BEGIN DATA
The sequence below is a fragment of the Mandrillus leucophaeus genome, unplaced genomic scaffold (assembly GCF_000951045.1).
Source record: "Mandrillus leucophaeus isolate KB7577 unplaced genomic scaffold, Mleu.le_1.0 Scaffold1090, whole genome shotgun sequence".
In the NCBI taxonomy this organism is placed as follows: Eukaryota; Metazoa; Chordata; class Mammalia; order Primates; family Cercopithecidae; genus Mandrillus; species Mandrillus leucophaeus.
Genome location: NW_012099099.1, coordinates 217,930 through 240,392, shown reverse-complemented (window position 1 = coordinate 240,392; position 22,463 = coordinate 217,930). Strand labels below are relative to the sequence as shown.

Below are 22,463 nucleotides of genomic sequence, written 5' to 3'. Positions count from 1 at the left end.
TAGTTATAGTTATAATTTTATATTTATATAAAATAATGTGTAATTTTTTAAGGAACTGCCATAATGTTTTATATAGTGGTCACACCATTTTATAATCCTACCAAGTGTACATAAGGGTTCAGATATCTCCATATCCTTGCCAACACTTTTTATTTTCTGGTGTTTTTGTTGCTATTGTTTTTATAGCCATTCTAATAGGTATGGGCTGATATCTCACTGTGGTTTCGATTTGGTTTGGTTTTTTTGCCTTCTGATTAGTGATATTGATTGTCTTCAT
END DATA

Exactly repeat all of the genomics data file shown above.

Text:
The sequence below is a fragment of the Mandrillus leucophaeus genome, unplaced genomic scaffold (assembly GCF_000951045.1).
Source record: "Mandrillus leucophaeus isolate KB7577 unplaced genomic scaffold, Mleu.le_1.0 Scaffold1090, whole genome shotgun sequence".
In the NCBI taxonomy this organism is placed as follows: Eukaryota; Metazoa; Chordata; class Mammalia; order Primates; family Cercopithecidae; genus Mandrillus; species Mandrillus leucophaeus.
Genome location: NW_012099099.1, coordinates 217,930 through 240,392, shown reverse-complemented (window position 1 = coordinate 240,392; position 22,463 = coordinate 217,930). Strand labels below are relative to the sequence as shown.

Below are 22,463 nucleotides of genomic sequence, written 5' to 3'. Positions count from 1 at the left end.
TAGTTATAGTTATAATTTTATATTTATATAAAATAATGTGTAATTTTTTAAGGAACTGCCATAATGTTTTATATAGTGGTCACACCATTTTATAATCCTACCAAGTGTACATAAGGGTTCAGATATCTCCATATCCTTGCCAACACTTTTTATTTTCTGGTGTTTTTGTTGCTATTGTTTTTATAGCCATTCTAATAGGTATGGGCTGATATCTCACTGTGGTTTCGATTTGGTTTGGTTTTTTTGCCTTCTGATTAGTGATATTGATTGTCTTCAT